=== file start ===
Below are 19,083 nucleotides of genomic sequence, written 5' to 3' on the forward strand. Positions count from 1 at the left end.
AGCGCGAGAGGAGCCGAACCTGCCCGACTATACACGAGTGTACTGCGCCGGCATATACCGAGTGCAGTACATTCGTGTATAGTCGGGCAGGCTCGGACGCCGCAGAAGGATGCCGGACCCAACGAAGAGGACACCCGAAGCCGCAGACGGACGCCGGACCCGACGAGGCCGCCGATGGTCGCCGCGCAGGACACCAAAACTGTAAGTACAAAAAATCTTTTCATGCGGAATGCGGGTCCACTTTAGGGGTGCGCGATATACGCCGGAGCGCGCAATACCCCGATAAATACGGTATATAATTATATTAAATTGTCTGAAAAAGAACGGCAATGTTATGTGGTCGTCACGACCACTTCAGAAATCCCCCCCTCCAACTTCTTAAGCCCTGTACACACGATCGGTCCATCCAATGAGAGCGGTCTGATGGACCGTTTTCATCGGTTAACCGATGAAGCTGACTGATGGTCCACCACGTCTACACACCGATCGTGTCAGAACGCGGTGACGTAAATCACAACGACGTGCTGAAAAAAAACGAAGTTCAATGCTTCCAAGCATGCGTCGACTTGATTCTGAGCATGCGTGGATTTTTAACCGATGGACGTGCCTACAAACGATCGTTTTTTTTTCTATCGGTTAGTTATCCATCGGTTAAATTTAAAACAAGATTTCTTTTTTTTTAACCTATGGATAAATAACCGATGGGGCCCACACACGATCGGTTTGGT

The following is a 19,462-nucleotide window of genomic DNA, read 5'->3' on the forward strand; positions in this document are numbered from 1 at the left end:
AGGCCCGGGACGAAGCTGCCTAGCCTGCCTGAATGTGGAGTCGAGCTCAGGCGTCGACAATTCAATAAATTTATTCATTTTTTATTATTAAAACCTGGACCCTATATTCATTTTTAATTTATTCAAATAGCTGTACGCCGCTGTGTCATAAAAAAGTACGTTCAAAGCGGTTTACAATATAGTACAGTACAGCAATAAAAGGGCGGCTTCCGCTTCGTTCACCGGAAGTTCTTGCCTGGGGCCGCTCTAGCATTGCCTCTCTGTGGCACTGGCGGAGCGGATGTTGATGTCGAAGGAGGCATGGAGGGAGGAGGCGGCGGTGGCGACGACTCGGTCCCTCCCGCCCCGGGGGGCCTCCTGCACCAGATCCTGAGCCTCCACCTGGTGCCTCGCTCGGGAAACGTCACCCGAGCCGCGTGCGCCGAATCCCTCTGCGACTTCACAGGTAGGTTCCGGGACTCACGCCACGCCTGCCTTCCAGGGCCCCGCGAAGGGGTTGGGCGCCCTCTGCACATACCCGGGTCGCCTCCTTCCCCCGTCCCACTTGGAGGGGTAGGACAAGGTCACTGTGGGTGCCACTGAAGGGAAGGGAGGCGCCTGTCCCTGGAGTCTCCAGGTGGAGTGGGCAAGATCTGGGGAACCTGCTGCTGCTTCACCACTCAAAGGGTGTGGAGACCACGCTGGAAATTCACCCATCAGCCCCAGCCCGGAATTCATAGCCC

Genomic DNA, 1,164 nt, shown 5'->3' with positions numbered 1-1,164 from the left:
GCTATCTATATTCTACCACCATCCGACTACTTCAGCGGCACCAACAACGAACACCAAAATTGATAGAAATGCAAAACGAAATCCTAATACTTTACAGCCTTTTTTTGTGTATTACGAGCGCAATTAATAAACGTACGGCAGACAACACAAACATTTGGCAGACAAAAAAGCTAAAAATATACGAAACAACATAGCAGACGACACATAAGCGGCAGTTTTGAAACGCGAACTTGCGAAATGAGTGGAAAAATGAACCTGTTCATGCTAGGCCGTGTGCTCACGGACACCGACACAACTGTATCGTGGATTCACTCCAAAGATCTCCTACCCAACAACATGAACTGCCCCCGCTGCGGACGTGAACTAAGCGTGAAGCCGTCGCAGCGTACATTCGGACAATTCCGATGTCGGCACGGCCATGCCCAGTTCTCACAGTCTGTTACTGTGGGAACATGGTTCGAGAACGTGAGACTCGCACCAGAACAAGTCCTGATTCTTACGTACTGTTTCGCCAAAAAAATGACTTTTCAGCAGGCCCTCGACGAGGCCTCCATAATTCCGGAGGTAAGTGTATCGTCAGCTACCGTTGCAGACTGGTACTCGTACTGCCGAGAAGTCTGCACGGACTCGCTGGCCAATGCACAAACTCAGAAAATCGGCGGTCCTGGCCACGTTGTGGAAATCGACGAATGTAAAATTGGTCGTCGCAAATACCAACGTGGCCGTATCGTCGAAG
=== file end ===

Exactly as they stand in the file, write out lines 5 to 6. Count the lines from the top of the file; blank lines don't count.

Genomic DNA, 1,164 nt, shown 5'->3' with positions numbered 1-1,164 from the left:
GCTATCTATATTCTACCACCATCCGACTACTTCAGCGGCACCAACAACGAACACCAAAATTGATAGAAATGCAAAACGAAATCCTAATACTTTACAGCCTTTTTTTGTGTATTACGAGCGCAATTAATAAACGTACGGCAGACAACACAAACATTTGGCAGACAAAAAAGCTAAAAATATACGAAACAACATAGCAGACGACACATAAGCGGCAGTTTTGAAACGCGAACTTGCGAAATGAGTGGAAAAATGAACCTGTTCATGCTAGGCCGTGTGCTCACGGACACCGACACAACTGTATCGTGGATTCACTCCAAAGATCTCCTACCCAACAACATGAACTGCCCCCGCTGCGGACGTGAACTAAGCGTGAAGCCGTCGCAGCGTACATTCGGACAATTCCGATGTCGGCACGGCCATGCCCAGTTCTCACAGTCTGTTACTGTGGGAACATGGTTCGAGAACGTGAGACTCGCACCAGAACAAGTCCTGATTCTTACGTACTGTTTCGCCAAAAAAATGACTTTTCAGCAGGCCCTCGACGAGGCCTCCATAATTCCGGAGGTAAGTGTATCGTCAGCTACCGTTGCAGACTGGTACTCGTACTGCCGAGAAGTCTGCACGGACTCGCTGGCCAATGCACAAACTCAGAAAATCGGCGGTCCTGGCCACGTTGTGGAAATCGACGAATGTAAAATTGGTCGTCGCAAATACCAACGTGGCCGTATCGTCGAAG